They may feel that the fakes out there take away some of the prestige, some of the cachet from the genuine articles. And they think there’s no point in buying the genuine product because people might assume it’s fake. You also have reputational costs. If a user or especially someone unwittingly using a counterfeit product has problems with the quality of the product, if there are any accidents or injuries resulting from the use of the counterfeits, the reputational impact might still fall on the genuine brand, especially if you cannot determine with clarity that it was indeed a fake product. And finally, and there is the risk — which is becoming more severe actually as we enter this new period with China — the risk of industrial espionage.
And of course this sometimes is carried out by commercial rivals who want to a copy products or use them as part of their own development processes. But in the case of China, there is the very real risk that these efforts could be aided by government authorities, for example, in the form of inspections that are going to be taking place there — new cybersecurity measures. So there’s a whole host of risks against which foreign companies must protect themselves. Are there any essential steps foreign companies must to protect their IP in China? Yeah, certainly. The first, and this might seem obvious to some people, but the first step is to register your IP in China. Again, this might seem like something obvious like, well of course if you want to protect your trademark, if you want to protect your patents, you have to register them.
But many would be surprised to discover that many foreign companies fail to register their IP in places like China for example. They might feel that because they’re not planning to to sell in China they do not need to register their IP there. However, in those cases you are exposed to what we call bad faith registrations by people who have nothing to do with your brand. And this can lead to another risk — the risk of detentions and seizures by customs when the products are being exported. If you have not registered a trademark but someone else has, as far as Chinese law is concerned, they [not you] . are the legitimate owner of the IP and your products using that IP can be seized at the Chinese border.. In addition to registering the IP with China’s patent and trade office you should also register your IP registration with China customs.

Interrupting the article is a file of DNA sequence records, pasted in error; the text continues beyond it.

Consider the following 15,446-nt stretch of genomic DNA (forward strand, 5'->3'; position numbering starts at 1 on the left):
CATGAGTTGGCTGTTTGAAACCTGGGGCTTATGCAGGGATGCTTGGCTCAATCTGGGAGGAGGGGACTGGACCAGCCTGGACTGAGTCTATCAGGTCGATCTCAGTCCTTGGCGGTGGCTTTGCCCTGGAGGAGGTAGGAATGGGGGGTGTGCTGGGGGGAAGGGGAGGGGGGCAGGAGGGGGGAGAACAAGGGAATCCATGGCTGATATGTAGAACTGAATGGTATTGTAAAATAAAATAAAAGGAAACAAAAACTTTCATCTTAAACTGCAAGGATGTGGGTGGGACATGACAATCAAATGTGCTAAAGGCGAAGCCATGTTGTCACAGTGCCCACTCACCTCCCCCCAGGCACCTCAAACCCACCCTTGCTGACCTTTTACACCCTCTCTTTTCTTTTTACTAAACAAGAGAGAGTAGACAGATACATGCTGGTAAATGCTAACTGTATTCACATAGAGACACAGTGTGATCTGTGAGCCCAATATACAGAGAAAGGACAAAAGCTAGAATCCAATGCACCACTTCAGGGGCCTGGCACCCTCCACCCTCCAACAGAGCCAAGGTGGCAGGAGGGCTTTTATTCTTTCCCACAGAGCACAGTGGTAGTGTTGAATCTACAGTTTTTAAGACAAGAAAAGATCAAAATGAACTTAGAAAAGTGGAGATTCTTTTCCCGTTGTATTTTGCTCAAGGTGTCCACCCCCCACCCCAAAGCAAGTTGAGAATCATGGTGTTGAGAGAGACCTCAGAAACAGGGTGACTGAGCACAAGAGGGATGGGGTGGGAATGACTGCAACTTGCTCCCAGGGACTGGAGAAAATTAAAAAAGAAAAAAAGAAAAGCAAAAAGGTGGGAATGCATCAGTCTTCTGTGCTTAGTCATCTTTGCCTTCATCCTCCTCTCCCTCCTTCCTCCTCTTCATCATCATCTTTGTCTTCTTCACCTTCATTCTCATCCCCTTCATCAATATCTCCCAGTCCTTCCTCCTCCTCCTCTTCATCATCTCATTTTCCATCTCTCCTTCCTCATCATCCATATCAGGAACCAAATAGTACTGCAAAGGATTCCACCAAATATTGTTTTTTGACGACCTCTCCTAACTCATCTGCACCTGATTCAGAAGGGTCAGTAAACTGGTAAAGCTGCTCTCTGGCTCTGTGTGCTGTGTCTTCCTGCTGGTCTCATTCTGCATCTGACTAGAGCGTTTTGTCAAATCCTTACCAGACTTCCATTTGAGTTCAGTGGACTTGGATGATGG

And then the same way you would do it here in the U.S., it’s essentially a two step approach. You, you have to obtain legal title if you will, but then you also have to inform the enforcement authorities of your problem and your desire to get them to help you out with enforcement. Registration is very important, but it’s just a start. It’s also critical to cooperate with law enforcement and facilitate their efforts, and also with the courts. Again, this might seem like an obvious thing to do, but again it is surprising to see foreign companies fail to cooperate efficiently. They don’t respond to requests, for example, from authorities for assistance with identifying products with to determine if they are in fake or not.
If the seizure figures are low, some foreign companies feel it’s really not worth their trouble to prepare all the documentation. But this is counterproductive. And finally, don’t ignore your own backyard. Basically this means the idea here is to guard against internal risks that may actually be a lot more harmful than external risks. We’re talking about things like, like leakage, whether it’s intentional or whether simply you’re allowing back doors that allow outside parties to come in take your design files or facilitate their own efforts to copy your product to then make a product that competes against yours. So, it’s very important to audit your own facilities and your own suppliers with an eye to makin sure there are no problems contributing to the counterfeiting problem.